Vladimir Putin and his regime continue to try to blame Gorbachev or the West for the demise of the USSR, a reflection of their unwillingness to face the fact that the most important player in the events of 1991 was not some internal or external enemy but the Russian people itself who had become “finally tired of empire,” Aleksandr Tsipko says.
Today, the Moscow scholar says, it is much more important to ask why the political elite of Russia refuses to recognize that fact and refuses to give up the myth of the supposed attachment of Russians to Great Power ideas and territorial expansion regardless of how much such policies cost the population.
And that failure means not only that Moscow does not address domestic problems but fails to conduct its foreign policy “in correspondence with our possibilities,” Tsipko continues.
No one needs the empire some in the Kremlin are talking about; and “all talk about the rebirth of the empire is completely absurd and a violation of both logic and the facts.”
But what is troubling is the Kremlin’s unwillingness to face the truth reflects its “deep distrust in the Russian people” and even a belief that the Russians are made for suffering so that the state can continue to expand without limits. Such unwillingness means that Russia’s leaders “not only have lost the desire to draw the necessary conclusions about the disintegration of the USSR but have lost the basic human values of freedom and respect for human life.”
But this also means that those who believe, as Kremlin insider Vladislav Surkov does, that the desire for expansion reflects “the existential meaning of Russian history” are acting in ways equivalent to suicide,” Tsipko argues. The coming sanctions if Russia expands its invasion of Ukraine will make those the West imposed after Putin’s 2014 occupation of Crimea and starting the war in the Donbas look like nothing.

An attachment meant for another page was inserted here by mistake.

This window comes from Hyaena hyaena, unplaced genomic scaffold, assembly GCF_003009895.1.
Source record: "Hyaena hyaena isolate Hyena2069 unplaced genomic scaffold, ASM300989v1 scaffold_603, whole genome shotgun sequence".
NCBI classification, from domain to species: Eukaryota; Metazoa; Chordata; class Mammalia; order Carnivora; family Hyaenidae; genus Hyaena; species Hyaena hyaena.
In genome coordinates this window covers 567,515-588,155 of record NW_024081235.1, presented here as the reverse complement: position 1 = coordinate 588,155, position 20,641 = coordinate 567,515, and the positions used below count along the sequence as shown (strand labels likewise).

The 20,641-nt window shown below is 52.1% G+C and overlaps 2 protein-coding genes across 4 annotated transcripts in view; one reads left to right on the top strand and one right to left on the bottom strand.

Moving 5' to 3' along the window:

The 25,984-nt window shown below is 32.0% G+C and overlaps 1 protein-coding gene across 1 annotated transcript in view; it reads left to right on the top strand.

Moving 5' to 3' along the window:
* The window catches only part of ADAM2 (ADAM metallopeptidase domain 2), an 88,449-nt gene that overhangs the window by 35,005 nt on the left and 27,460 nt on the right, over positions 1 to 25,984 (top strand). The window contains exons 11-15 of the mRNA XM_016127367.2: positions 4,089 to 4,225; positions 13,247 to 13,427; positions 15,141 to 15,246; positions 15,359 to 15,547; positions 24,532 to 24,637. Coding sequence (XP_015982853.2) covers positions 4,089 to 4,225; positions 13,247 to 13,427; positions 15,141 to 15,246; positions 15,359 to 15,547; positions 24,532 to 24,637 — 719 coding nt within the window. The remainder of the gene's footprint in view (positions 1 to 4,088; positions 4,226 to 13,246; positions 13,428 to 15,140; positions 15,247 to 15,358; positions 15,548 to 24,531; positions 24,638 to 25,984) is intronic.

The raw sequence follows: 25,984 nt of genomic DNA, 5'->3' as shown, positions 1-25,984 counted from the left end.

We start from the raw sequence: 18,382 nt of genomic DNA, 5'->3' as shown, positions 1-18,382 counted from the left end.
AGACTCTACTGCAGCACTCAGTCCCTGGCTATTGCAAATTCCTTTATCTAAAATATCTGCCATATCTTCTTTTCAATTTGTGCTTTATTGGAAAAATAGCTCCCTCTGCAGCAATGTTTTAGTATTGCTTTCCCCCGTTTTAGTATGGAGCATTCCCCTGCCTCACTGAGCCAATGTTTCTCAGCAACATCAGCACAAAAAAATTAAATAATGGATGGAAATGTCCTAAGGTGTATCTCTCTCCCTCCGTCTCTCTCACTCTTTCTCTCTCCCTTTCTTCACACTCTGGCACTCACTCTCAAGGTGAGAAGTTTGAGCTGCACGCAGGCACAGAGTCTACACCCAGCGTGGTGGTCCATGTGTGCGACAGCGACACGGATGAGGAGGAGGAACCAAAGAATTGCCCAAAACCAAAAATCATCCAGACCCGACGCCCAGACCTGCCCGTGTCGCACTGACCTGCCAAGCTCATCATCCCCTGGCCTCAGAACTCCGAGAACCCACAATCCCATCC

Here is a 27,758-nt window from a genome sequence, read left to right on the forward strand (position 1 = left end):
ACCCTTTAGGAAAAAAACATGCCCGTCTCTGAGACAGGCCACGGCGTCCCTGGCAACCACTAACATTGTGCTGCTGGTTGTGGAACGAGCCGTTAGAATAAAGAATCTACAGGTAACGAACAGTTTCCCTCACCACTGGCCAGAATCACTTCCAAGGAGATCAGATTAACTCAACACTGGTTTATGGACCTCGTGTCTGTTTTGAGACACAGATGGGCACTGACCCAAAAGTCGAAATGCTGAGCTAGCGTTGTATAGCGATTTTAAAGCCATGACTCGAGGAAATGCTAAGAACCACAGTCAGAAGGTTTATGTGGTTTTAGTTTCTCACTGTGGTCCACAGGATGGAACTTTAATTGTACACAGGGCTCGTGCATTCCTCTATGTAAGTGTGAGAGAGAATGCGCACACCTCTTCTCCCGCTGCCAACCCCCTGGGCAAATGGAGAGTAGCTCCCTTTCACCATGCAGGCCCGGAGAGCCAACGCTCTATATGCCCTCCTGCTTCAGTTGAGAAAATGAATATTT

Russia will face not only painful sanctions but it will drive all the rest of the world away for it, because no one needs a country driven in this way. But it is not only foreign countries who will be alienated but the best and the brightest of Russia’s young people: they will leave because they will have no use for such a country as Putin wants Russia to be.
It is time to recognize that “the Russian empire died once and for all and that the meaning of our existence consists not in extending out borers but in the creation of worthy conditions of life for free Russians.”
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Tags: 1991 disintegration of the USSR, History, Putin regime, Russia, Russian history, Russian imperialism, Soviet history